British Prime Minister Theresa May's statement to parliament on Brexit negotiations has underlined how hard it will be to reach an amicable divorce, a European official warned Tuesday.
May is due in Brussels on Wednesday to address the other 27 European Union leaders on progress towards agreeing a Brexit deal before the country leaves the bloc on March 29 next year.
After May's speech, the leaders will withdraw to meet EU Brexit negotiator Michel Barnier over dinner and decide if there is enough room for progress to bother organising another summit in November.
The British premier is under intense pressure at home not to give ground in negotiations, and on Monday addressed a restless House of Commons, insisting a deal is "achievable" without crossing her red lines.
The intervention apparently did little to reassure some of her own pro-Brexit ministers, who are reportedly plotting to push for her resignation, but officials in Brussels were not impressed either.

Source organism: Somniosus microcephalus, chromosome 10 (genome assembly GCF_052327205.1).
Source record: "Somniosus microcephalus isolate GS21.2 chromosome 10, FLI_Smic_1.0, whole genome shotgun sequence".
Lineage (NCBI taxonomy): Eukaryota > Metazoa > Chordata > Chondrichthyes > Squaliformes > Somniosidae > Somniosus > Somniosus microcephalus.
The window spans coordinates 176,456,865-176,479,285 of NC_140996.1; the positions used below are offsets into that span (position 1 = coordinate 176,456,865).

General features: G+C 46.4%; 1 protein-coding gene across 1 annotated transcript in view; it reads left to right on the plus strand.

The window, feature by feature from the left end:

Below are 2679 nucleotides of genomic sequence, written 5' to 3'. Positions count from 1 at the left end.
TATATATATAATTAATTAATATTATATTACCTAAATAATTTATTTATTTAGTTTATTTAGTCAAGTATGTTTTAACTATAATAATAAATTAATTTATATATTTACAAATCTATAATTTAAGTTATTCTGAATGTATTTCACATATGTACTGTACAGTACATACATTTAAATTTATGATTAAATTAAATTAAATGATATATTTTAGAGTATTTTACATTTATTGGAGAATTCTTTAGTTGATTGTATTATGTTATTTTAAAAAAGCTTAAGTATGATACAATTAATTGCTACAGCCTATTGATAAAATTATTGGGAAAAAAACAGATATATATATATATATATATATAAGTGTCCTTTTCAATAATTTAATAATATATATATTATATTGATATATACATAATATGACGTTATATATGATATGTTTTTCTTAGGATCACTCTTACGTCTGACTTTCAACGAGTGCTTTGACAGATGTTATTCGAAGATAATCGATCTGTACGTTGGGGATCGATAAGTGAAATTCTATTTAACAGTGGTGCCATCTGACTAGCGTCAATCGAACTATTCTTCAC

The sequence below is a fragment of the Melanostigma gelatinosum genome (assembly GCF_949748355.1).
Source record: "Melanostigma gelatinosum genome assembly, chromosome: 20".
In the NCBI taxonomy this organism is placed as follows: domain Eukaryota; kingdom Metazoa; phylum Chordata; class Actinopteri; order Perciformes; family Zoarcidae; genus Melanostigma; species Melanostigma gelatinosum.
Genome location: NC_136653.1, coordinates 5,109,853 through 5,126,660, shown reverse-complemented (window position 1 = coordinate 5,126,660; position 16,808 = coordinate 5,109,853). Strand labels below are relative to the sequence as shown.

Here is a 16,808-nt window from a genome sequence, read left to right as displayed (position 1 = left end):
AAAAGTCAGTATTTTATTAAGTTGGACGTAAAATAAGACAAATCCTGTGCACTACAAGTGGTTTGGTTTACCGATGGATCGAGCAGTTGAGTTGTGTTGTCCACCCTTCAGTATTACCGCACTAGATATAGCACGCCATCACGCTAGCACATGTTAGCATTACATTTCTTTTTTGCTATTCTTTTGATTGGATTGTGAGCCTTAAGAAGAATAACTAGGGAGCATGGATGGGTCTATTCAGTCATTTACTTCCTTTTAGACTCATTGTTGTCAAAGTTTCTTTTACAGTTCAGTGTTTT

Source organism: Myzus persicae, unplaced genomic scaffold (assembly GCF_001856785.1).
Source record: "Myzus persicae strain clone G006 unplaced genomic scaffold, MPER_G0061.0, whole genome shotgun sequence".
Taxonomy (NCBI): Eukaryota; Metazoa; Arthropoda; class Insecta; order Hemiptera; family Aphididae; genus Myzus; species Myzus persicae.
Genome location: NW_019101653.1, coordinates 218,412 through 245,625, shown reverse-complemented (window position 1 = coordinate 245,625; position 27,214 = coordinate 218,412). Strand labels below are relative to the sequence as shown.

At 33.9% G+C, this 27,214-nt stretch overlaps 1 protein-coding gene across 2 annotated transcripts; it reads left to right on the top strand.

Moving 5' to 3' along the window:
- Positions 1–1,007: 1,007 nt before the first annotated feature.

Briefing reporters on preparations for the summit, a senior European official said the speech had only underscored for Barnier the uphill struggle he faces to avoid a damaging "no-deal" Brexit.
"Not just the speech but also the answers that were given to a number of questions in the Commons, they indeed, for our chief negotiator, demonstrate that finding an agreement will be even more difficult than one could expect," the official said.
The official also said May had been invited to attend a bilateral meeting with summit host Donald Tusk, the president of the European Council, before her speech to the leaders.
On Thursday, following Wednesday night's dinner for the 27 non-British leaders, the full 28 will hold a pre-planned summit focused on migration and security issues followed by a gala for Asian leaders.